I have not seen any of the movies nominated for Academy Awards this year.
When I read that Steven Spielberg – Steven Spielberg! – does not think it important whether Connecticut legislators voted for or against slavery, I’m not putting my money down to watch his movie. (My wife is from Connecticut; you should hear her.)
However, we did see a movie Saturday night that won an Academy Award in 2008. The public television station in our region, WNET, Channel 13, has a Saturday night series of indies that keeps us close to the tube. Many of these movies are true and accurate in the best sense – emotionally.
The indies follow another series of so-called classics featuring Humphrey Bogart, Ingrid Bergman, Fred Astaire and Gary Cooper that we find hopelessly brittle and out-dated., But the indies touch us almost every week.
Saturday night we caught up with Once, the John Carney film, about an Irish busker and a Czech immigrant who meet on the streets of Dublin and within a week make music and change each other’s lives. How did we miss it when it came out?
Glen Hansard and Marketa Irglova won the Oscar for best original song, Falling Slowly. On Saturday I realized the movie has been turned into a Broadway musical (I’m a little slow.)
The caliber of the indies series is consistently high -- an American Indian man going home to die (Barking Water), a young Spanish woman working for an aging intellectual (Amador), and two young teachers in New York, one Muslim, one Orthodox Jewish, whose lives and values are so similar (Arranged.) The films take us places both exotic and as real as the inside of our own hearts.
How did we not know of all these films? I guess because of the money-making machine that produces blockbusters that get hyped for mass audiences -- and the awards.
But I am resistant – this year, more than ever, when I hear that Spielberg shrugs off an historic vote in Congress, or Ben Affleck invents a phony chase in Iran, or Kathryn Bigelow and Mark Boal hype torture because it heightens the plot, .
Goodness knows we have enough birthers and climate-change deniers out there. Can we afford a disdain of facts in pop movies? Facts matter. So do insights into the human heart. We stay home Saturdays for the indies on WNET.
Judging from the lovely messages Robbie Rogers has received, his friends and teammates care for him and would surely welcome him back.
Rogers needs to work out the complications from his coming out the other day, and most of us have no idea what that involves.
He is part of the new generation that has been around gay issues from the start – friends who had gay parents, friends who came out, people who had the comfort to live their lives more in the open, plus all the references in pop culture that were not there in past generations.
It’s easier now, even if incrementally. The older generation still gets a little nervous when the subject comes up; the intolerant religious flank is watching a new generation pay no attention.
Rogers has already scored and created important goals for the national team through his ability and instincts. He is only 25. When the time comes around again, it would be wonderful if he played the sport at which he excels.
He also could contribute something vital: he could be the first openly gay male in one of America’s major leagues. Rogers could come home, to the right team in Major League Soccer, which has enlightened leadership that enforces penalties on homophobic slurs. That league will not permit ugly stuff from the crowd like the chants Rogers could expect if he stayed in England. (Ask Tim Howard about the lyrics he hears making fun of his very mild case of Tourette’s syndrome.)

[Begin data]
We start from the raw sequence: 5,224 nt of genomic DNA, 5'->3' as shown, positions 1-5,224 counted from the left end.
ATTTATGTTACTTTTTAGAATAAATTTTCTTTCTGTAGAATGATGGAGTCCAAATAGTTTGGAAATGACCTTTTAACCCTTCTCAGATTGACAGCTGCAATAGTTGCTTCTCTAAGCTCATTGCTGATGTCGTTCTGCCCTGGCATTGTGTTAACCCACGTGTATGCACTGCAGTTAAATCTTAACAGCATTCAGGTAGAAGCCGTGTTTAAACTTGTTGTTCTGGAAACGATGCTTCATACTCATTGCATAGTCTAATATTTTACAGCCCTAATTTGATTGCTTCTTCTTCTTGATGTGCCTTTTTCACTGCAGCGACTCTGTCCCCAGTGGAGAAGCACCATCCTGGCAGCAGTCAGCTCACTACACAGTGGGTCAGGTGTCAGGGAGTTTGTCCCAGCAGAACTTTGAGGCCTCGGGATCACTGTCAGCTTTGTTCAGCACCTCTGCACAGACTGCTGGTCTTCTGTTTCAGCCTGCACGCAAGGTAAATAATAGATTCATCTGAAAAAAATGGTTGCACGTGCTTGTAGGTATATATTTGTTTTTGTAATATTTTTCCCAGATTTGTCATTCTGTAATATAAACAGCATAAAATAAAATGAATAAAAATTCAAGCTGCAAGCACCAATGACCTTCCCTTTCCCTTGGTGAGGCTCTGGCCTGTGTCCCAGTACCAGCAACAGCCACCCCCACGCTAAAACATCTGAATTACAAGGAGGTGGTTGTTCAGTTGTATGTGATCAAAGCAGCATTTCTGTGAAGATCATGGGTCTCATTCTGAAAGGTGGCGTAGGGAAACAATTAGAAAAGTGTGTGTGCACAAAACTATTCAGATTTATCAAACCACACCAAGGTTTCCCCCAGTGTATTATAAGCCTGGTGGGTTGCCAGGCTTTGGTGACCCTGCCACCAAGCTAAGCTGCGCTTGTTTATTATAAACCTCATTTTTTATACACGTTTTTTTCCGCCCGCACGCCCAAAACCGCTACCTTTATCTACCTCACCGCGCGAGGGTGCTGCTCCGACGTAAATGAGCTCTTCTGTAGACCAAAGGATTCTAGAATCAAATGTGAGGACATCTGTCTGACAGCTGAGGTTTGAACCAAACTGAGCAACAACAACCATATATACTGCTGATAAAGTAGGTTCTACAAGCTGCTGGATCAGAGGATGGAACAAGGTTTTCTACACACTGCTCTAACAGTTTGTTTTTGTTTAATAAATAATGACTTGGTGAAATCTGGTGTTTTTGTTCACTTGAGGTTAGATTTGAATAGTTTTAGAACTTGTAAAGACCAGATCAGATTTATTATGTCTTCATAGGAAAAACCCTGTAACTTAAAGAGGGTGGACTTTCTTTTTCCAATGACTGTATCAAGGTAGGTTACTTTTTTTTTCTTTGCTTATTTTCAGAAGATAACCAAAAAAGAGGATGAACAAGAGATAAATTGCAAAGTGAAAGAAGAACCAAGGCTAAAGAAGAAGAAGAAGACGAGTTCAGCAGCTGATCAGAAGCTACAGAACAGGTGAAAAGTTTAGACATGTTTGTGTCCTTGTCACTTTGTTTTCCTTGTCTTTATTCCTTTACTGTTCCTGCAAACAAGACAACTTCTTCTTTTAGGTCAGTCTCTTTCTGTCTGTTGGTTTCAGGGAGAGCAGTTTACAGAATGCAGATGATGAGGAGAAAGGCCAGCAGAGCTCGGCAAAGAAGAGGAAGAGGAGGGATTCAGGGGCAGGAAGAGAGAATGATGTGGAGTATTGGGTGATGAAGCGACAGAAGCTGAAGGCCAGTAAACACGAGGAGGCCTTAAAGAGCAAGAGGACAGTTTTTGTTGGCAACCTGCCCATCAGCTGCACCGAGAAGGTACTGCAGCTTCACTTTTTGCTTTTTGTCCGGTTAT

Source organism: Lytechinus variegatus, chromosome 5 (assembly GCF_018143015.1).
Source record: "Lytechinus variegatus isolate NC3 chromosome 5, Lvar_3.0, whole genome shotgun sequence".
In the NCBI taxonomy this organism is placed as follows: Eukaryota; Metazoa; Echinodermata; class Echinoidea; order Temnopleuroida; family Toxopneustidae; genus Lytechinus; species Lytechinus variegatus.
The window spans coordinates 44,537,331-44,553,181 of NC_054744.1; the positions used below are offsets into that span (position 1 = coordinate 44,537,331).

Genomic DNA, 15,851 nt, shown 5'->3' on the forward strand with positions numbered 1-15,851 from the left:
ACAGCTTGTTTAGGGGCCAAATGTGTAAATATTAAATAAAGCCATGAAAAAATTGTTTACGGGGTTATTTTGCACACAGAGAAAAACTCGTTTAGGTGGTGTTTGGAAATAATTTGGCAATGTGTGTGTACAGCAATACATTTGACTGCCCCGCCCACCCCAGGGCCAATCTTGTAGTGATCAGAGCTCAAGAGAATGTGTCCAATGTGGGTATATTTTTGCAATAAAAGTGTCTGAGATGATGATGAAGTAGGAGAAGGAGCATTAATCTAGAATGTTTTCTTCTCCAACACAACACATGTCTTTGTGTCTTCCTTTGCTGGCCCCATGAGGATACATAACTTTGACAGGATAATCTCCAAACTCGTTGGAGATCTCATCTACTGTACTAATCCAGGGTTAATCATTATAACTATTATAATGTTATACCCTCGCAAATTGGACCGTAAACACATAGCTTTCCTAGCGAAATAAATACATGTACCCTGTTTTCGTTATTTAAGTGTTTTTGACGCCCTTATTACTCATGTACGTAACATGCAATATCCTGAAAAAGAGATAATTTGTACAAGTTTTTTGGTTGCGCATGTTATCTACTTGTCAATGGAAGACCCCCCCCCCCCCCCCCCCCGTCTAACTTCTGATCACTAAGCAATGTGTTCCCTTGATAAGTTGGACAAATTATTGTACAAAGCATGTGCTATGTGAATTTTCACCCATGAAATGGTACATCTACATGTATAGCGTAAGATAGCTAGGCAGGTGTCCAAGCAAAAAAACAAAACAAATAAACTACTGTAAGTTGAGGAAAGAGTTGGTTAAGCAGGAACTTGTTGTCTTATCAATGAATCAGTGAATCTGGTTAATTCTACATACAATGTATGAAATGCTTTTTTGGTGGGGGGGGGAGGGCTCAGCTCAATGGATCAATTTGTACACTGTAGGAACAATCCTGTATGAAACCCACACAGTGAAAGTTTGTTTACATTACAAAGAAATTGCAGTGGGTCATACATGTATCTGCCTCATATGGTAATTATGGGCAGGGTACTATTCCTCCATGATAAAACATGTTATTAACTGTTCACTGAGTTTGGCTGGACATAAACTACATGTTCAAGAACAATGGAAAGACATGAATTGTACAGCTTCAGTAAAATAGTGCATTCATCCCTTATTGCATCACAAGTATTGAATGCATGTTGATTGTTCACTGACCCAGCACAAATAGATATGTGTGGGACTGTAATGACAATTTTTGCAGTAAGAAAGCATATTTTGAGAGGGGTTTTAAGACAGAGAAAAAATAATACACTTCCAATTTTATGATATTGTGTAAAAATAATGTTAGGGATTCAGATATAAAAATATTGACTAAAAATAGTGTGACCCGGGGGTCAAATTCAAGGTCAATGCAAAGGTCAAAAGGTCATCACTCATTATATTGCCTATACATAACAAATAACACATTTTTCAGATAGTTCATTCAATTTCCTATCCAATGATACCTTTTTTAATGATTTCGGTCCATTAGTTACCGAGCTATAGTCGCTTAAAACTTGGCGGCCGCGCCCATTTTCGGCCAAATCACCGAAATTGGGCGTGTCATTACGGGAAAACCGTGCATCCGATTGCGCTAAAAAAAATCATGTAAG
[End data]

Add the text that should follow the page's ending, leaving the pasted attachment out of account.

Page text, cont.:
My guess is that the time is right to openly welcome a gay player in an American league, as has already happened on the women’s national soccer team. Megan Rapinoe, one of the best and most popular players, came out a year ago. For that matter, her coach at the time, Pia Sundhage, one of the more mature and interesting leaders, is gay. The world did not end.
The pressure would be considerable in a male league, from media scrutiny, from fans, probably from some conservative fans and sponsors and the inevitable religious groups. Blazing a trail as a gay player would be challenging, but then again so was sitting at lunch counters for blacks in the 1960’s and so was playing for the Brooklyn Dodgers for Jackie Robinson in 1947. It’s a different time.
Those sweet messages to Rogers from his pals tells me they already get it, and will be there if he decides to play again. I hope he does.
Your comment is welcome.
The International Olympic Committee has turned itself into a reality show. For money and approval from the networks, it has pushed one of its oldest partners off the island.
The shameful ban of wrestling after the 2016 Summer Games is the next logical step since admitting professionals in the 1990’s. Once the Games opened the door for Dream Team basketball types and Grand Slam tennis stars, there was not enough room in the village for old friends like wrestling, which has merely been around for over 2700 years.
Wrestling is a great sport. I covered it for years early in my career, had great respect for the training and intelligence of the athletes. It is also a sport for various body types. The I.O.C. dumped it over the side.
In all its sanctimonious self-promotion, the I.O.C. cites history. But now it is clear. Under Jacques Rogge and his masters from the networks, nothing is sacred. They are not caretakers for so-called Olympic sports. They are hucksters on the corner saying “check it out, check it out.”
I realized that in 2012, the first time I ever watched the Olympics on television after a childhood of following baseball and a working career of being at the Olympics.
When you cover the Games, you don’t watch canned network television. Instead, you eagerly choose to spend a day in the blessed company of weight-lifters and fencers and wrestlers, the odd sports you never see from year to year, but love when you get around the true believers. The I.O.C. was always prattling about being caretakers of these sports, but they were lying to us.